A. Modal Analysis
B. Response Spectrum Analysis
C. Harmonic Analysis
D. Time History Analysis
E. Force Spectrum
1. see more information about AutoPIPE's Dynamic Data Storage files - (*.SPC, *.TIH, *.THL, *.FS, *.HMF)
2. The only periodic force in AutoPIPE is harmonic analysis. To perform harmonic analysis, you would need to perform a Fourier series of the time function and compute harmonic amplitudes and phase angles. You would then enter these as harmonic force file HMF. Or import harmonic load from PULS.
3. All dynamic load are +ve (positive), how to consider -ve Dynamic Loads?
There is some confusion on how / why AutoPIPE closes the gap of all supports (gaps =0.00), Friction = 0.00, and soil properties are ignored when performing a dynamic analysis. why?
Answer: All AutoPIPE Dynamic analysis require that a modal analysis be performed. From AutoPIPE help-
Help> Reference Information> Analysis Considerations> Modal Analysis Theory
AutoPIPE lumps the mass of the pipe, components and contents, etc. at the associated node point. This assumption yields a diagonal mass matrix with no mass coupling terms. There are three mass degrees of freedom per node. Rotational mass is ignored, except for points with eccentric weights, specified using the Insert/Xtra data/Weight command). At these points there may be up to three additional rotational masses and thus three additional mass degrees of freedom.
It should be noted that for the eccentric weight, the coupling terms between the translation and rotational degrees of freedom are neglected. The structure is assumed to be linear and thus all gaps, friction and soil yielding is ignored. *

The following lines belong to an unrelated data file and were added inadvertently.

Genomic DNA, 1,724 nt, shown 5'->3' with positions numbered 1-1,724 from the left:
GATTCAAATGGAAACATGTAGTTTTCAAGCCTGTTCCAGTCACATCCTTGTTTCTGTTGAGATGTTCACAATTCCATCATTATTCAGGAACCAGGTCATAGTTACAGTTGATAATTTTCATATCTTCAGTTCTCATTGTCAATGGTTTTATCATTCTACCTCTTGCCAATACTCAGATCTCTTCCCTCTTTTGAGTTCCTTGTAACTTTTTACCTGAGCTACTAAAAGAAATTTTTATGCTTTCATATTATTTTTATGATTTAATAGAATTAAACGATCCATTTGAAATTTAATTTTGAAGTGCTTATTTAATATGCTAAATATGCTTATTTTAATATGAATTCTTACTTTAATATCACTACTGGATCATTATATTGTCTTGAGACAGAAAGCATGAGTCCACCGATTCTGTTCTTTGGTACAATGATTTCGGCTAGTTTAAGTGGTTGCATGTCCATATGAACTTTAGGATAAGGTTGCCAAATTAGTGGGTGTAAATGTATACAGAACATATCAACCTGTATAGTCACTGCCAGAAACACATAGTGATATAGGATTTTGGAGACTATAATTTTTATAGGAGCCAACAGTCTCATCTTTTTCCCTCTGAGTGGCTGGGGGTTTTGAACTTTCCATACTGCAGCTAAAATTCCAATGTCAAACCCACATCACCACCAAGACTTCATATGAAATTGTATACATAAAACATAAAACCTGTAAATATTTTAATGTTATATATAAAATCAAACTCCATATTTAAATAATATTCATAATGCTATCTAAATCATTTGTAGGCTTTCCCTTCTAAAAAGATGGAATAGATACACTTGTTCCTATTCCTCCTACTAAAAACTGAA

Furthermore, read introduction section of "Treatment of Support Friction in Pipe Stress Analysis" paper by Liang Chuan Peng. Mr. Peng wrote:
Support friction in a piping system can prevent the pipe from free expansion, thus creating a higher stress in the pipe and a higher load on the connecting equipment. However, in certain instances the friction can help stabilize the system and reduce damage. Even in dealing with pure thermal expansion, the friction can serve as guides thus preventing a large load from being transmitted to the rotating equipment. Therefore, there is no rule of thumb as to whether it is non-conservative to ignore the friction. In general, when dealing with the dynamic load, the friction tends to reduce the magnitude of both the pipe stress and the equipment load. In this case, the omission of the friction is conservative. However, there is no general rule governing the static load, in this case, the effect of the friction need to be investigated to simulate as closely as possible the real situation.
As mentioned, it is conservative to ignore friction for dynamic analysis.
* Note, an enhancement has been logged (867829) to add a feature that will allow Gaps / Friction / Soil settings will betaken into consideration during a dynamic analysis
Program should block dynamic analysis if static analysis set #1 not analyzed.
Answer: This has been logged as a new enhancement under CAE-CR-10998. The internal setup of all the dynamic cases still rests with analysis set #1. If analysis set #1 is not analyzed with dynamic loads specified, your dynamic cases cannot be setup properly.